The merger of two north-east policing divisions could damage crime fighting in the area, leading politicians have warned.
Officers in Aberdeen City will join with counterparts in Aberdeenshire and Moray as a single force by the beginning of next year.
Police Scotland have insisted the move will provide a more “flexible approach” to crime fighting.
But local politicians have warned the move could damage efforts to combat criminals and maintain ailing morale among officers.
Local MSP Alison McInnes said: “The SNP’s centralisation agenda has seen local police officers and staff put under enormous pressure.
“The recent force-wide staff survey established that morale is at rock bottom. Local partners have been frustrated by a lack of consultation on the roll-out of nationwide policies such as stop and search and armed police.
“It is hard to see how further centralisation can answer these problems and strengthen local policing.
“Aberdeen city, Aberdeenshire and Moray have very different policing requirements.”
Douglas Ross, Scottish Conservative Councillor for Fochabers Lhanbryde, agreed.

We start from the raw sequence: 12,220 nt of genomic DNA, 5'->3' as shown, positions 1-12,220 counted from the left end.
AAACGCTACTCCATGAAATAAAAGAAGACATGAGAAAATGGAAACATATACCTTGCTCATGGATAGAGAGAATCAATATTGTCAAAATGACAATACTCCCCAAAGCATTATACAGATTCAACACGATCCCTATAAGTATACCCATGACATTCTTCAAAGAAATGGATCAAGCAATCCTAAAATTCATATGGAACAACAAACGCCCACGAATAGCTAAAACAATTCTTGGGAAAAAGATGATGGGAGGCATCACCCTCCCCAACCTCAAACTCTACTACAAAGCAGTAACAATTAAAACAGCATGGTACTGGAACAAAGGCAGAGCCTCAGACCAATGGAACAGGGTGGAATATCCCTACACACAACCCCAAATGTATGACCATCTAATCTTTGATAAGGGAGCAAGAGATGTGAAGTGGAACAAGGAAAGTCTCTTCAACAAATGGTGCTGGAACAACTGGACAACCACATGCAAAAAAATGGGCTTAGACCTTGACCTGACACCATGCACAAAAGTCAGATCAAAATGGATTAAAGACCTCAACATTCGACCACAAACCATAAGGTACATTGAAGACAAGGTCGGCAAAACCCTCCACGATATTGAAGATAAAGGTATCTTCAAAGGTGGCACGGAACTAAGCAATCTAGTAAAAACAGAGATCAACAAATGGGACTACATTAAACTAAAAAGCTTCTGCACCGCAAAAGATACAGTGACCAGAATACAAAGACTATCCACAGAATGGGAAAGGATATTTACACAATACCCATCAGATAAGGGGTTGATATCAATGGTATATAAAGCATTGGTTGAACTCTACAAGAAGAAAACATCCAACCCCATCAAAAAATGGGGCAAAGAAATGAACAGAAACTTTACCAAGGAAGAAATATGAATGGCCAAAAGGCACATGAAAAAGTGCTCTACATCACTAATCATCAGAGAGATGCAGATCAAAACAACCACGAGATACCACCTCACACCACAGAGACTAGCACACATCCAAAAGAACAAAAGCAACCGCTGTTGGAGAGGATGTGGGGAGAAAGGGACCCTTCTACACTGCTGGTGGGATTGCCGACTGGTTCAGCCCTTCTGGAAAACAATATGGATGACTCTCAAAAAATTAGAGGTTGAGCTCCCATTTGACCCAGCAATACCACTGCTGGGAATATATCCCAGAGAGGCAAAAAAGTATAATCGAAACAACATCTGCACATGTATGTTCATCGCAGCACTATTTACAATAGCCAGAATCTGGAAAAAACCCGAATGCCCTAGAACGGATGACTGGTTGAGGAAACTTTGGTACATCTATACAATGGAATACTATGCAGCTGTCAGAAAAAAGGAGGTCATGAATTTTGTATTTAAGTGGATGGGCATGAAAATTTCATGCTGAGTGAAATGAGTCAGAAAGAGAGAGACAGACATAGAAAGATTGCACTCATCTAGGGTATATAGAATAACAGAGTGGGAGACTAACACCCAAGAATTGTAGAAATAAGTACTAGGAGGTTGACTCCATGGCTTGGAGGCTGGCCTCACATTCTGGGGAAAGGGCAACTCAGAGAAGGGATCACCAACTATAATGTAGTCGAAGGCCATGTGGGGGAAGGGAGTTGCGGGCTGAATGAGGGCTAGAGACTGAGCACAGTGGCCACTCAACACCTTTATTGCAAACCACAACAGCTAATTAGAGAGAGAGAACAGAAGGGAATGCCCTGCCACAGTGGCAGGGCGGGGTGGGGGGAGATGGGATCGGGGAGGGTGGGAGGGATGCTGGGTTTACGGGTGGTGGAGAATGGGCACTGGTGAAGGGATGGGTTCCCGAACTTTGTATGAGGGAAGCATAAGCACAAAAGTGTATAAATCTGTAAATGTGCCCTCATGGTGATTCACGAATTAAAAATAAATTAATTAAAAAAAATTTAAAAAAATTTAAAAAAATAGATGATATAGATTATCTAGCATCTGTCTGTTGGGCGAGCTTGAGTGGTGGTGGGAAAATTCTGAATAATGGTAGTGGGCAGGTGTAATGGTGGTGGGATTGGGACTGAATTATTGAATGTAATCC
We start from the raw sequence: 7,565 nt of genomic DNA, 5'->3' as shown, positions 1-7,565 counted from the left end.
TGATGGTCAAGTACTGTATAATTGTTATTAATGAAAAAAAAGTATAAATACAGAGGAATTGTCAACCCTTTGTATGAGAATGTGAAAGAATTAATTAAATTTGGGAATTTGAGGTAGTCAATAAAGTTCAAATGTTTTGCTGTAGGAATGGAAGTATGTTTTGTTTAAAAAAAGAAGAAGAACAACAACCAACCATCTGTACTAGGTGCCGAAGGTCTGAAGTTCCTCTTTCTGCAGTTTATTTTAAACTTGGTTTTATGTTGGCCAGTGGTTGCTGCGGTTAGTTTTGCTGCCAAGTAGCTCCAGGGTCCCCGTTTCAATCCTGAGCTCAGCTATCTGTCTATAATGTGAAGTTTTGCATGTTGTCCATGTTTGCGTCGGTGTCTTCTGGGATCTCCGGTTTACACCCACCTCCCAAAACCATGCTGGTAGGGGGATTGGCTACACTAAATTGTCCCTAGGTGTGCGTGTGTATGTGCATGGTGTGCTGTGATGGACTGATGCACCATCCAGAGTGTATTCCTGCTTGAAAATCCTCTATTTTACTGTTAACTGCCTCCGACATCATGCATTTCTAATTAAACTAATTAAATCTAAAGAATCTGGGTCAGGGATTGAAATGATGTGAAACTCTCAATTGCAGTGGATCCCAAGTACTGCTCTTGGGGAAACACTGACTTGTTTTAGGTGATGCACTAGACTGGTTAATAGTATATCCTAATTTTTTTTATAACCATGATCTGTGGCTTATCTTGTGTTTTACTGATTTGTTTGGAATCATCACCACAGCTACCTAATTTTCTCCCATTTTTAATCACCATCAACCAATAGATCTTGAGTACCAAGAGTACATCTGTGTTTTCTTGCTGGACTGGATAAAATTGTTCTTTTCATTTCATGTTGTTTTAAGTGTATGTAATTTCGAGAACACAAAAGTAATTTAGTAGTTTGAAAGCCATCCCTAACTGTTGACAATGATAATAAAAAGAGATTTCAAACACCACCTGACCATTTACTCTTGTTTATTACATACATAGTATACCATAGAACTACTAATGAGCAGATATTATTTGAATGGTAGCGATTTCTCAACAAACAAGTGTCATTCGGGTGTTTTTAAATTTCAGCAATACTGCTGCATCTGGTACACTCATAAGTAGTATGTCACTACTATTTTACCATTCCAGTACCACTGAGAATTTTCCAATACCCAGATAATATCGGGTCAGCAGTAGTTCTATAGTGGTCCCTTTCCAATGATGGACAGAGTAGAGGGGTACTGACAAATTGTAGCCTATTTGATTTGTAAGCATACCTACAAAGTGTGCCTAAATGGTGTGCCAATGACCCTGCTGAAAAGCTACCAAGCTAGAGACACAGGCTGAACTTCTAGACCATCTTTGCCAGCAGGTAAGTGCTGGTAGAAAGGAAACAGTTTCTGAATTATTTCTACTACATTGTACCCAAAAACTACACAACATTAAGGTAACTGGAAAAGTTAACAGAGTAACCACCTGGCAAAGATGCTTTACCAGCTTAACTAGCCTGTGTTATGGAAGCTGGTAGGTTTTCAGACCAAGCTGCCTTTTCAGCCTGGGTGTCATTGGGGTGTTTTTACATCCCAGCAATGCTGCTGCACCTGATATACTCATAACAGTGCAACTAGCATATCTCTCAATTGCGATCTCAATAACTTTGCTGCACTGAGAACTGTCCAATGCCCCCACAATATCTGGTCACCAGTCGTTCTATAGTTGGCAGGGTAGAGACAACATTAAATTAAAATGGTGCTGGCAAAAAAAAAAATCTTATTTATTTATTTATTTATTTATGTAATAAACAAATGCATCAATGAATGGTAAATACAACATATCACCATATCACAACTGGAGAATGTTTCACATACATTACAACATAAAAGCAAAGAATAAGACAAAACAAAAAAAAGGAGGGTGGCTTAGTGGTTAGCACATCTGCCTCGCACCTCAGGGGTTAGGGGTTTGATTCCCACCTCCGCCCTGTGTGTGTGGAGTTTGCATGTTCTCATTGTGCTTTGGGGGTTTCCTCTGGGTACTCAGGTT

He said: “My greatest worry is a diminution of the focus on local policing in Moray.
“We have to ensure that our voice is heard and heard loudly but I think that could be more difficult given we are further away from the divisional base.”
Councillor Martin Greig added: “The costs of police centralisation will have been extensive and has not been released. The public have a right to know the reasons for this merger.
“It is completely unacceptable to simply issue generalities and bland reassurances. There is a worrying lack of transparency about this decision.”
Assistant Chief Constable Derek Robertson, who is in charge of Local Policing in the North, said: “We believe the creation of a single division will mean that a more flexible approach to the deployment of officers and will enhance our capability at an operational level, enabling us to strengthen the local policing we provide to communities across the north-east.
“Over the last few years there has been a close co-operation between both divisions and their Commanders in order to deliver the most efficient use of resources.
“Already there are some services which are being shared and we believe that the new division will enable even greater co-operation and better serve our communities in Aberdeen and Aberdeenshire and Moray.”